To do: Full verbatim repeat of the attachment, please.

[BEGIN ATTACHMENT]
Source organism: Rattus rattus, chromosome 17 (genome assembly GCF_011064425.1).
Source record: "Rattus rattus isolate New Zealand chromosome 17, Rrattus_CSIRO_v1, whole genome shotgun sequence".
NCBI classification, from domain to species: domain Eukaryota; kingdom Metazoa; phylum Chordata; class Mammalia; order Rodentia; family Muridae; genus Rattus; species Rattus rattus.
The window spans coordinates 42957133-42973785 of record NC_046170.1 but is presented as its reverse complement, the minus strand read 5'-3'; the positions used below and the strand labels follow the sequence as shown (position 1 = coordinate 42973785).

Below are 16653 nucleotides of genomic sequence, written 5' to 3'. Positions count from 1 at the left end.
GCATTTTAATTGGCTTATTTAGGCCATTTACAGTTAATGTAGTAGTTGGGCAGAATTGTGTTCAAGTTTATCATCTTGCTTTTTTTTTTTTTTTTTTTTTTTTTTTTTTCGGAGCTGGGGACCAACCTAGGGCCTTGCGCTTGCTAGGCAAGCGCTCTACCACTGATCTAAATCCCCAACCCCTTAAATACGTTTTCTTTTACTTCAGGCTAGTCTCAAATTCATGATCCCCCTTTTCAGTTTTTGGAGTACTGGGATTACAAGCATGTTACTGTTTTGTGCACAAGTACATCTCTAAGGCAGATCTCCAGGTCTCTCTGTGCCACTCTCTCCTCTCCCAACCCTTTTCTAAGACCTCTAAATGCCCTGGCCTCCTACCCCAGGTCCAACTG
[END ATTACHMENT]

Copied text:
Source organism: Rattus rattus, chromosome 17 (genome assembly GCF_011064425.1).
Source record: "Rattus rattus isolate New Zealand chromosome 17, Rrattus_CSIRO_v1, whole genome shotgun sequence".
NCBI classification, from domain to species: domain Eukaryota; kingdom Metazoa; phylum Chordata; class Mammalia; order Rodentia; family Muridae; genus Rattus; species Rattus rattus.
The window spans coordinates 42957133-42973785 of record NC_046170.1 but is presented as its reverse complement, the minus strand read 5'-3'; the positions used below and the strand labels follow the sequence as shown (position 1 = coordinate 42973785).

Below are 16653 nucleotides of genomic sequence, written 5' to 3'. Positions count from 1 at the left end.
GCATTTTAATTGGCTTATTTAGGCCATTTACAGTTAATGTAGTAGTTGGGCAGAATTGTGTTCAAGTTTATCATCTTGCTTTTTTTTTTTTTTTTTTTTTTTTTTTTTTCGGAGCTGGGGACCAACCTAGGGCCTTGCGCTTGCTAGGCAAGCGCTCTACCACTGATCTAAATCCCCAACCCCTTAAATACGTTTTCTTTTACTTCAGGCTAGTCTCAAATTCATGATCCCCCTTTTCAGTTTTTGGAGTACTGGGATTACAAGCATGTTACTGTTTTGTGCACAAGTACATCTCTAAGGCAGATCTCCAGGTCTCTCTGTGCCACTCTCTCCTCTCCCAACCCTTTTCTAAGACCTCTAAATGCCCTGGCCTCCTACCCCAGGTCCAACTG